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    (Original post by RoseGatz)
    Part (a) in particular, no idea where the -1 and x (the one which is outside the square root) come from.
    Ah, okay - well you're using the chain rule here:

    \displaystyle 

\begin{equation*}\frac{\mathrm{d  }}{\mathrm{d}x}\left(\cosh^{-1} \frac{1}{x}\right) = \frac{\mathrm{d}}{\mathrm{d}x} \left(\frac{1}{x}\right) \times \frac{1}{\sqrt{\frac{1}{x^2} -1}} \end{equation*}
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    (Original post by Zacken)
    Ah, okay - well you're using the chain rule here:

    \displaystyle 

\begin{equation*}\frac{\mathrm{d  }}{\mathrm{d}x}\left(\cosh^{-1} \frac{1}{x}\right) = \frac{\mathrm{d}}{\mathrm{d}x} \left(\frac{1}{x}\right) \times \frac{1}{\sqrt{\frac{1}{x^2} -1}} \end{equation*}
    Chain rule, why?
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    (Original post by RoseGatz)
    Chain rule, why?
    Because you're differentiating a function of the form f(g(x)), in this case: f(x) = \cosh^{-1} x and g(x) = \frac{1}{x}.
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    (Original post by Zacken)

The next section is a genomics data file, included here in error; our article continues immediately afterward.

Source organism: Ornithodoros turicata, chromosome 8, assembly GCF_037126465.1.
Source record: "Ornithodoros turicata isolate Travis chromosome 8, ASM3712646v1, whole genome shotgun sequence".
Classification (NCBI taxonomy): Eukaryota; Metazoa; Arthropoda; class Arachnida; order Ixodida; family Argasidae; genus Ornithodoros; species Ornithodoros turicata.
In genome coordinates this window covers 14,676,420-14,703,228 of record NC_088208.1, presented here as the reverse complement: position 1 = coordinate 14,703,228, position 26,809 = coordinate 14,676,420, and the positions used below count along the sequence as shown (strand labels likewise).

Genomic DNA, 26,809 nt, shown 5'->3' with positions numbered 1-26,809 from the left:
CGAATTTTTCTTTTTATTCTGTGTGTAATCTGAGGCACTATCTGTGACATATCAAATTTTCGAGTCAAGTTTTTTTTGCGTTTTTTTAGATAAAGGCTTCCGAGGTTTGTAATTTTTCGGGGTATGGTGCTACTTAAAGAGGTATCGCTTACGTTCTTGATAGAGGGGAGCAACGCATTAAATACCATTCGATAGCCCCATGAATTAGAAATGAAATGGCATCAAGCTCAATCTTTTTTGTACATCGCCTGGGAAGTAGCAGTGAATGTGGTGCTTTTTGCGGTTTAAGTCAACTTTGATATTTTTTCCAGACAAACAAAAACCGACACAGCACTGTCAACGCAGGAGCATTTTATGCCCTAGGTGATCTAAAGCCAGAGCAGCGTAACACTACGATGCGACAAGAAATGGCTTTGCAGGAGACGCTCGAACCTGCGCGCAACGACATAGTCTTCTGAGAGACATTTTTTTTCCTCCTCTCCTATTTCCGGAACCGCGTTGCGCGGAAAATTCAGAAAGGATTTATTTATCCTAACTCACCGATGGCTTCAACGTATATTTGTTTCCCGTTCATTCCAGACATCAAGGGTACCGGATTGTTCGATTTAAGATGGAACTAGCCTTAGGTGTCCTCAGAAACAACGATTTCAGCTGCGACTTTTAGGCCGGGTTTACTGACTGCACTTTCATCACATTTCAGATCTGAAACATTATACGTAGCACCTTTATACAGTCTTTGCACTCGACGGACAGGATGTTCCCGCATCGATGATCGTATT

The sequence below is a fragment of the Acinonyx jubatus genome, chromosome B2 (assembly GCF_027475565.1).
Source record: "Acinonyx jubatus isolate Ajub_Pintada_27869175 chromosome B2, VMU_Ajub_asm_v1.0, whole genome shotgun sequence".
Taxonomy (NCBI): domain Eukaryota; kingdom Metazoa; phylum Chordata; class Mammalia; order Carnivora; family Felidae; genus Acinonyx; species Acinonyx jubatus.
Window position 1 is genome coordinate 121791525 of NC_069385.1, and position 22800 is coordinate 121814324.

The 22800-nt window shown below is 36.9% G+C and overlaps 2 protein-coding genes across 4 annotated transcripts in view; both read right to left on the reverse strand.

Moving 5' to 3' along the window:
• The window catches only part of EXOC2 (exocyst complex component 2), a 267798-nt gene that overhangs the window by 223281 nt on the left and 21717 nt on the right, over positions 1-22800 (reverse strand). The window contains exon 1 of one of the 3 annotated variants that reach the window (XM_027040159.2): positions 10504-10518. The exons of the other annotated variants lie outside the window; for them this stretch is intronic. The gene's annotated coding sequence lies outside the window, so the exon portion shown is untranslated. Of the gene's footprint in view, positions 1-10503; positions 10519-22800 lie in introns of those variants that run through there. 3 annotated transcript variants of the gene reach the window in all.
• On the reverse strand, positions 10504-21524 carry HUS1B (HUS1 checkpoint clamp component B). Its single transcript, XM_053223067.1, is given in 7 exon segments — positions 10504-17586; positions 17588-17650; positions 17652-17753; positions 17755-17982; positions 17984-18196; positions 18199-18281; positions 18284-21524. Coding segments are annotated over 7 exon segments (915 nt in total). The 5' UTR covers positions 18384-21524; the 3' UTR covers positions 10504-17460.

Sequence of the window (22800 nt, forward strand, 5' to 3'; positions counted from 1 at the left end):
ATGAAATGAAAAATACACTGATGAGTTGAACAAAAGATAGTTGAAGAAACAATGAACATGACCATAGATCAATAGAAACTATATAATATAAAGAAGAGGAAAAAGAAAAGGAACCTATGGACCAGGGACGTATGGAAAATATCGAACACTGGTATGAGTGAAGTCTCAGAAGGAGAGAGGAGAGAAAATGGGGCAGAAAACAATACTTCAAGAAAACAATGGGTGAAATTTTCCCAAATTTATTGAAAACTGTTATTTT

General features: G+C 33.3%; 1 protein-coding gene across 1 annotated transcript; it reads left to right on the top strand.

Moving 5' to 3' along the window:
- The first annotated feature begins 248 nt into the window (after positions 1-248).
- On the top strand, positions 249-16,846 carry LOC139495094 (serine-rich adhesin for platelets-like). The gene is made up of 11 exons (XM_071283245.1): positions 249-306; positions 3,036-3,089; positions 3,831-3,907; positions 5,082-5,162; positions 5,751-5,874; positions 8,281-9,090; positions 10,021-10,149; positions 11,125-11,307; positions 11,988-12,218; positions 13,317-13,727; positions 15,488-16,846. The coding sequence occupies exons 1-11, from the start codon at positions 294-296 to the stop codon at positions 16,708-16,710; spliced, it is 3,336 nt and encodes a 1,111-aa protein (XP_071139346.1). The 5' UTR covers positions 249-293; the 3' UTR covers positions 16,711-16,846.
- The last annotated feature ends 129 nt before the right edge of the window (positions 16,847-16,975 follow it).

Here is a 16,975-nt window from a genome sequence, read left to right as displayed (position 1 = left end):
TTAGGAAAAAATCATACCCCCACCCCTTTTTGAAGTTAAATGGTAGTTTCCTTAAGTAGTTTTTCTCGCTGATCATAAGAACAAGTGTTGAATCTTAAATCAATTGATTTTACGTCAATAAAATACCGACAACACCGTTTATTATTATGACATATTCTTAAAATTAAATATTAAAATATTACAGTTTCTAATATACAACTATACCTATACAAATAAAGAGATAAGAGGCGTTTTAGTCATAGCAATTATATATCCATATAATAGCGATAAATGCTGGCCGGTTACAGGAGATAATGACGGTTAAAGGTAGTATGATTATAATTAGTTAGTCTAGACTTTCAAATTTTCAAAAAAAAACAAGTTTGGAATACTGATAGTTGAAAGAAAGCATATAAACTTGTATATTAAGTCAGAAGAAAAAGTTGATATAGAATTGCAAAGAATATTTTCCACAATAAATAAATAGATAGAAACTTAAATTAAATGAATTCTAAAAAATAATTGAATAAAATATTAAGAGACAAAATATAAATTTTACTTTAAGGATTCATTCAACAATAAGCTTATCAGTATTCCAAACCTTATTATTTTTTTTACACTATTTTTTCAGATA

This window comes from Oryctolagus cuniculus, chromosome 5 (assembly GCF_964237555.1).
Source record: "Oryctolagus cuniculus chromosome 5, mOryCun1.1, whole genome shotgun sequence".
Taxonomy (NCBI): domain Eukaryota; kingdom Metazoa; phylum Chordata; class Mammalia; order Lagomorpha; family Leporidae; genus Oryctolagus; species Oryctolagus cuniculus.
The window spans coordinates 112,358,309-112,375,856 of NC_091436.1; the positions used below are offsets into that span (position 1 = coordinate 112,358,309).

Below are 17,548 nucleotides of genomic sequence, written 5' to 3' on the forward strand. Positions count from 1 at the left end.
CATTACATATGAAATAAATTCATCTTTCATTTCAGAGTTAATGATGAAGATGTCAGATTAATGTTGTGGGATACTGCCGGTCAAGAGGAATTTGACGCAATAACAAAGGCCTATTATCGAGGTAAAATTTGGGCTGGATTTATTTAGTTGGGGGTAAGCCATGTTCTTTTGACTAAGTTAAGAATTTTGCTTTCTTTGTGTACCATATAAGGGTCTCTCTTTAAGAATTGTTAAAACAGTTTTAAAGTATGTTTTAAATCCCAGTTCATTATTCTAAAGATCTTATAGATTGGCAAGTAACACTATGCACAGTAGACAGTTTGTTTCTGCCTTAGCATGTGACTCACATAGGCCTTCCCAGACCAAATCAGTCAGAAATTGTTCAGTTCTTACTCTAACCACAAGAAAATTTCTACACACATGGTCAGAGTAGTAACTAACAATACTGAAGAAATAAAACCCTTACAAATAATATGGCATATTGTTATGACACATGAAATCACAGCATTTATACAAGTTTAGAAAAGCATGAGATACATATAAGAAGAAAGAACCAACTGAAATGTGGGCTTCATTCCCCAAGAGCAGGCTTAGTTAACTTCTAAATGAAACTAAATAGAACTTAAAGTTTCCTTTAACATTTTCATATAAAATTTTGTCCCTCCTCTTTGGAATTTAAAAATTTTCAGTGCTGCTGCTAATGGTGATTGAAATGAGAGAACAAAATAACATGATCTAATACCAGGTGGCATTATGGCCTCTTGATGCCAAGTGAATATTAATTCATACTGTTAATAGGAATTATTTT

Because you're differentiating a function of the form f(g(x)), in this case: f(x) = \cosh^{-1} x and g(x) = \frac{1}{x}.
    Oh yeah :facepalm:Of course, differentiating a function means you have to times by the derivative. Okay so once I've differentiated 1/x, I get -1/x^2 ... where do I go now? (Feels like I'm asking a stupid question, just so tired atm)
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    (Original post by RoseGatz)
    Oh yeah :facepalm:Of course, differentiating a function means you have to times by the derivative. Okay so once I've differentiated 1/x, I get -1/x^2 ... where do I go now? (Feels like I'm asking a stupid question, just so tired atm)
    Well - for example, if you were differentiating \sin x^2, you would do: \frac{d}{dx} (x^2) \times \cos x^2 - that is, you'd multiply the derivative of x^2 by the derivative of sin x except replacing x with x^2 in the derivative of \sin x. If you get what I mean?

    So in this case, you know that \frac{d}{dx} \cosh^{-1} x = \frac{1}{\sqrt{x^2 - 1}}, then because you're differentiating \cosh^{-1} \frac{1}{x} you'll replace all instances of x with \frac{1}{x} and multiply that by the derivative of \frac{1}{x}.
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    (Original post by Zacken)
    Well - for example, if you were differentiating \sin x^2, you would do: \frac{d}{dx} (x^2) \times \cos x^2 - that is, you'd multiply the derivative of x^2 by the derivative of sin x except replacing x with x^2 in the derivative of \sin x. If you get what I mean?